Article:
Businesses are struggling financially as the response to COVID-19 has led to a reduction in consumer spending, some business closures, contract and payment delays. Business will eventually get back to normal, but what do you do in the meantime? We have compiled a list of suggestions for businesses to consider.
#1 Seek financial assistance
Now is the right time to seek financial assistance in the form of loans and grants. Even if you are unsure how much capital you will need, applying for it before the emergency is always wise. If you are in an emergency financial situation already, do not hesitate to apply immediately. Financial resources include Racine County’s Small Business Relief Loans and Union Grove’s Small Business Relief Program. Information on Federal, State, and local financial programs is changing rapidly. Consult RCEDC’s Covid-19 Resources regularly or reach out to Carolyn Engel, RCEDC’s Business Lending Partners.
#2 Support employees
Unemployment assistance is available for employees who are temporarily laid off due to the coronavirus. Help employees to get the financial support they need so that they are ready to come back to work once the virus is contained. Employers who do not need to lay off workers, but need to send them home to telecommute, should be prepared to support them with virtual meeting and project management tools. MRA is offering tools for businesses to help them navigate HR questions during this time.
Everyone has been impacted by the coronavirus on some level. Be proactive and negotiate with suppliers and even your landlord. They may be willing to delay payments. In the case of a landlord, ask if they can add the rent to the end of the lease or work out a separate repayment plan for when you can’t pay due to business disruptions caused by the virus. It is best to be proactive and work together, than to wait until you are in a bad spot financially.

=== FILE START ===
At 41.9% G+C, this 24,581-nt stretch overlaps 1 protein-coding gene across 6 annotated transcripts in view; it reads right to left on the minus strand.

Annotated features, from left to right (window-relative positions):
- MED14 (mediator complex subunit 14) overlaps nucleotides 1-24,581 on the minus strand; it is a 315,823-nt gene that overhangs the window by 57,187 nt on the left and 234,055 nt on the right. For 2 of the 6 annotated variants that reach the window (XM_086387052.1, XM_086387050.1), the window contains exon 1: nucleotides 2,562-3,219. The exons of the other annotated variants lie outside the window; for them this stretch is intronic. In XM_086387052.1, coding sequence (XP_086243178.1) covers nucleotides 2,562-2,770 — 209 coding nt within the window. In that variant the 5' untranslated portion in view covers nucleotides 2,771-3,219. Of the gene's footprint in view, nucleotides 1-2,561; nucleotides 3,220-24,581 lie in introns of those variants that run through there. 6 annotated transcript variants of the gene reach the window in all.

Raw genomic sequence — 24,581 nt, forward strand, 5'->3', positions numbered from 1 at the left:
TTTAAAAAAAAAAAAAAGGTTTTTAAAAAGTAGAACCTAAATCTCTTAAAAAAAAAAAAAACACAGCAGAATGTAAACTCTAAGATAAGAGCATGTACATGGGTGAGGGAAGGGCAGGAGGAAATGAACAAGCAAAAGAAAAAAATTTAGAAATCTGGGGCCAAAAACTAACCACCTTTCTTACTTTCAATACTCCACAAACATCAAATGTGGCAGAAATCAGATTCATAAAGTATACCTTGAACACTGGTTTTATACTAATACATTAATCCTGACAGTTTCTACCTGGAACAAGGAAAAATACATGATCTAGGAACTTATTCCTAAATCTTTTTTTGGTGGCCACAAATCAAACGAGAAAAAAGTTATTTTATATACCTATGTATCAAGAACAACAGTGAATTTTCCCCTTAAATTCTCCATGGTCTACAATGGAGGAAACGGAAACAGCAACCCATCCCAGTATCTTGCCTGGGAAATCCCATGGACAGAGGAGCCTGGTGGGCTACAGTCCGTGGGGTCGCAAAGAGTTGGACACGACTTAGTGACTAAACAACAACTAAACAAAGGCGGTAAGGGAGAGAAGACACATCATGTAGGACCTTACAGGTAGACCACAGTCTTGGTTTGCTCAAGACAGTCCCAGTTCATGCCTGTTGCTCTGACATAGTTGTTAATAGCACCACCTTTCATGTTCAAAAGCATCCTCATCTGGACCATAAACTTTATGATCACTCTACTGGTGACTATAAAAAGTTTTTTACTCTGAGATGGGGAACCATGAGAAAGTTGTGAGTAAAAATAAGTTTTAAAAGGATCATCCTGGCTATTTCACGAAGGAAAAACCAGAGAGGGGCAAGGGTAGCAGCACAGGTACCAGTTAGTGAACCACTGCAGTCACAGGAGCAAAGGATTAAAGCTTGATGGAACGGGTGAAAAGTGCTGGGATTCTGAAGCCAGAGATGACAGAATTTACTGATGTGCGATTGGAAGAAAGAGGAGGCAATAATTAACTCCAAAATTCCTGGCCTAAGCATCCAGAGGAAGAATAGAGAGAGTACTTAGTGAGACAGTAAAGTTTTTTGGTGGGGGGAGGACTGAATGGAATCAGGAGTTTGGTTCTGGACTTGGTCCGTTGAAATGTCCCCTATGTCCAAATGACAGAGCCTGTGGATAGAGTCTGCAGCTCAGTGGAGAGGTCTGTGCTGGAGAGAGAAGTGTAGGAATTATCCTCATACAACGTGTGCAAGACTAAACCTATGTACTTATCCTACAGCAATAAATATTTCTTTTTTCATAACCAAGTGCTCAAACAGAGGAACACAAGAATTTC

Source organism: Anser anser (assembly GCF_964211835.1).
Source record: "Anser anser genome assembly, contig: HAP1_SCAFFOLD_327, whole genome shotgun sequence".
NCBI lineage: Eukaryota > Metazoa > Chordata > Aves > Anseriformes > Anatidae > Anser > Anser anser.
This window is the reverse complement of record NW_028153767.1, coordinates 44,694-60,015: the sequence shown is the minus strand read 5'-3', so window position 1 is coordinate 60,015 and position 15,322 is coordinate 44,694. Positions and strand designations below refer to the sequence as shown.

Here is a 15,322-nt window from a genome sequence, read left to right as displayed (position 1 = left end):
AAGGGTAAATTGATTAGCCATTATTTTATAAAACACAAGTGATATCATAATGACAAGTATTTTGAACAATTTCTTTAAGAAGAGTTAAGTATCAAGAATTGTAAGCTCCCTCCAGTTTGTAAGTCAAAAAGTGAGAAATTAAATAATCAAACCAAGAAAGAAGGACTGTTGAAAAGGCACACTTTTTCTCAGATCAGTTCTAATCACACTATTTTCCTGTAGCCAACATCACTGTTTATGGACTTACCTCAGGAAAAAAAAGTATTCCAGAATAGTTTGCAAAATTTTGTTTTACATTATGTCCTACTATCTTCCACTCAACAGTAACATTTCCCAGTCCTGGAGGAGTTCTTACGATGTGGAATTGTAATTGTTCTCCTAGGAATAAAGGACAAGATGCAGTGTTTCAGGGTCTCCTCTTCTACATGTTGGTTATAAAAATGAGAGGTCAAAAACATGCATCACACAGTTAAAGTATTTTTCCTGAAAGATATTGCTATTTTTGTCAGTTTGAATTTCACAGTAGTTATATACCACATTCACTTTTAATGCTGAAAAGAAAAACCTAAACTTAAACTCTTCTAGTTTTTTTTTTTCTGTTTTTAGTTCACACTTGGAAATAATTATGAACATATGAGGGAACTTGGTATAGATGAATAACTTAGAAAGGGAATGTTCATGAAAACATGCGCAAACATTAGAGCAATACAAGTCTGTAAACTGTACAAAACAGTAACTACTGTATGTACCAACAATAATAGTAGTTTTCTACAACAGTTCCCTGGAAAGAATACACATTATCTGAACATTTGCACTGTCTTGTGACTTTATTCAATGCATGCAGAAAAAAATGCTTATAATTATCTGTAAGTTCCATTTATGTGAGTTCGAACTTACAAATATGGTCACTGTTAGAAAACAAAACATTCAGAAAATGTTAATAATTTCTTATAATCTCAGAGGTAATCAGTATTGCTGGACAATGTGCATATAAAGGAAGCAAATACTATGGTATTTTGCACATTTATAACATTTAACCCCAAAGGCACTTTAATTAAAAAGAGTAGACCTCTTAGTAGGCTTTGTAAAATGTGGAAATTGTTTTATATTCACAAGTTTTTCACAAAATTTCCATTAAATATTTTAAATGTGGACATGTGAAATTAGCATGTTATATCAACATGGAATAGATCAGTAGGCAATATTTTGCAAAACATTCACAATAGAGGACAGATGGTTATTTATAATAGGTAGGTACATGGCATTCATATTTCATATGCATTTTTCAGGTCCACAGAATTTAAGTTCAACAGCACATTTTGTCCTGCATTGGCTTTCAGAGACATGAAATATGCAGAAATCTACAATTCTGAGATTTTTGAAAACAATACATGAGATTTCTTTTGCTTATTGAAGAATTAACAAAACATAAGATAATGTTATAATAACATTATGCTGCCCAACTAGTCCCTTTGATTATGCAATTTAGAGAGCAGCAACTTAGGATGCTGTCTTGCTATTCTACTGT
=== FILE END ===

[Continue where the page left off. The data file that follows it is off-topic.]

#4 Be creative
See if there are creative ways to continue serving customers. Can services be provided virtually using email and video calls? Can deliveries be made without contact? Identify everything that you currently do for customers to see what can be moved to a virtual or non-contact delivery system in order to keep as much of your business running as possible. If you are still serving customers from your location, look for ways to incorporate social distancing such as setting appointments or using more areas of the building.
#5 Work with your insurance company
Your policy may include provisions for emergency situations such as this. Call your agent to discuss your benefits and use what’s available.
#6 Stay in communication
Communicate with everyone – your customers, employees, bank, vendors, and us! Keep everyone informed of how your business is being impacted and ask for help when needed. If your business is open, share with RCEDC and the community on the RCEDC Open for Business Tool. Our community is coming together and it is important to communicate, and then support each other.